One million Norwich Union policyholders are being offered pay-outs of around £1,000 each to give up their rights to surplus cash in the group's with-profits funds.
The insurer's parent company Aviva is offering qualifying members of two of its with-profits funds a total of £1 billion in exchange for giving up their rights to any future redistribution of the money.
It said 700,000 people can expect to receive between £400 and £1,000 if they accept the offer, while a further 220,000 will get between £1,000 and £3,500.
Eligible policyholders will learn the level of their pay-out later this year, with the payment likely to be made next summer.
The offer follows 18 months of complex negotiations between Norwich Union and the independent policyholder advocate Clare Spottiswoode.
Aviva said it thought the offer, which is being endorsed by Ms Spottiswoode, was fair, and represented good value for 99% of policyholders.
But policyholders do not have to accept the cash.
They can instead decline the offer and retain their rights to any future redistribution of the surplus cash, which is known as the inherited estate and has built up in the fund over many years.
But Aviva said that any sizeable distributions are unlikely, especially in the next few years.
The pay-out will come from Aviva's shareholder funds, leaving the £2.1 billion inherited estate in the with-profits fund to ensure it remains financially strong.
In February Norwich Union announced £2.3 billion of its inherited estate would be returned to policyholders and shareholders as part of a special distribution.
Policyholders are in line for 90% of the cash and shareholders will get 10%, with the money paid out over three years.
The combination of today's offer and the special distribution means that the equivalent of around 70% of the value of the inherited estate will be released to policyholders.
Ms Spottiswoode said the deal was in the interests of the "great majority of policyholders" and was "good in all respects".
She added: "This has been a long and difficult process. I have challenged many aspects of the rules of the with-profits industry to try to ensure that policyholders receive the best deal possible."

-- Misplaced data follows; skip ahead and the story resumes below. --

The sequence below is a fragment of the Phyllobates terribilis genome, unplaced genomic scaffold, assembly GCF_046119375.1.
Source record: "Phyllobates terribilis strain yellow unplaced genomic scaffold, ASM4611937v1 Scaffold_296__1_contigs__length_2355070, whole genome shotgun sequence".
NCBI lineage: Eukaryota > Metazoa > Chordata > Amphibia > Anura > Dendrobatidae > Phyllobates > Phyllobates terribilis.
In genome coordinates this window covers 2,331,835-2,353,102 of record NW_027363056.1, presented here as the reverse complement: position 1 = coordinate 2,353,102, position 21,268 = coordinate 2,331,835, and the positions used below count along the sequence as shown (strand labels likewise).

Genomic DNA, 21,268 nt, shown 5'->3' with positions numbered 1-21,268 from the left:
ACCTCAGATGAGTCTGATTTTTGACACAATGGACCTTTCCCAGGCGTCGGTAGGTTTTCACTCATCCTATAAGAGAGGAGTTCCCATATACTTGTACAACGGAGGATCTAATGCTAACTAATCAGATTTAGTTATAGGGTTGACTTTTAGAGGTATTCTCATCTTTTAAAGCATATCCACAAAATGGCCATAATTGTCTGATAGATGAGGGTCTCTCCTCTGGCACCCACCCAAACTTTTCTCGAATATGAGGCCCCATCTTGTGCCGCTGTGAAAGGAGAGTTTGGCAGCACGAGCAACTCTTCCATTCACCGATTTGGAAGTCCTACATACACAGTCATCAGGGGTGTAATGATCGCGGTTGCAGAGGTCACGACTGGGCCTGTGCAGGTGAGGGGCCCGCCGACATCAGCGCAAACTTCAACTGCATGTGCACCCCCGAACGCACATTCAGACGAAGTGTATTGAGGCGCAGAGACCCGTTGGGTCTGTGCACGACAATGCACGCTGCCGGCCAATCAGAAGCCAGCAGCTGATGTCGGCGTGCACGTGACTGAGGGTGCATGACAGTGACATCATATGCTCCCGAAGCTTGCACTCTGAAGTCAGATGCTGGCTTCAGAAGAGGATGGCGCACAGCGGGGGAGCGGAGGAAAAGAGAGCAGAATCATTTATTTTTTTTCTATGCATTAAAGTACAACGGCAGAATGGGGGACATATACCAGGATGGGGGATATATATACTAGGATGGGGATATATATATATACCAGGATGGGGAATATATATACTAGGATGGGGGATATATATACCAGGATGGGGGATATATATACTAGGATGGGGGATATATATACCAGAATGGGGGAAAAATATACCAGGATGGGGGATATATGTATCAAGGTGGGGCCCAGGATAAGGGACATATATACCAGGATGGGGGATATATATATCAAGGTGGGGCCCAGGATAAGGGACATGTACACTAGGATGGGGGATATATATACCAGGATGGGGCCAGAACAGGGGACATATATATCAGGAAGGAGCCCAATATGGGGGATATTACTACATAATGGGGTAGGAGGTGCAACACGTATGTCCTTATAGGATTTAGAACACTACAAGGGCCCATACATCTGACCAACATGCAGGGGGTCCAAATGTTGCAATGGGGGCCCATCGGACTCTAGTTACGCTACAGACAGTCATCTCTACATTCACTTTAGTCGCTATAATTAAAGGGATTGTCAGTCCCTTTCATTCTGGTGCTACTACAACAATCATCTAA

Policyholders in the CGNU Life and CULAC funds who had policies on November 21 2006 and still have them when the pay-out takes place next summer will qualify for the deal, as will people whose policies have matured since November 2006.
Details of the offer came as Aviva announced a 12% rise in half-year operating profits to £1.72 billion.
The bottom-line result showed losses of £1.27 billion after the group accounted for a reduction in the value of its assets in the current climate.
It said sales in the faster-growing markets of North America and Asia Pacific offset "the more challenging markets" of Europe, including the UK.
Aviva said it expected the UK market for life and pensions to remain "subdued" in the second half of the year, but added that it had managed to increase its share of a declining market over the first half of the year.
In general insurance, profits rose 15% to £326 million after weather conditions returned to normal compared with the previous year's floods.
Chief executive Andrew Moss said: "In the face of economic headwinds, Aviva has made real progress in the last six months."
He announced the company planned to increase its annual cost savings target by £150 million to £500 million, but did not provide further details.
The company recently warned of up to 1,800 redundancies as part of a restructuring of its general insurance arm over the next two years.
It will consolidate the operational functions of its Norwich Union Insurance (NUI) business into seven centres at Norwich, Perth, Bishopbriggs, Stretford, Manchester, Leicester and Southend.
In Birmingham, around 270 out of 600 staff at two offices will affected, although they will be offered the chance of redeployment. The firm’s CU House premises in Corporation Street are to go, but it will be retaining Lombard House in Great Charles Street.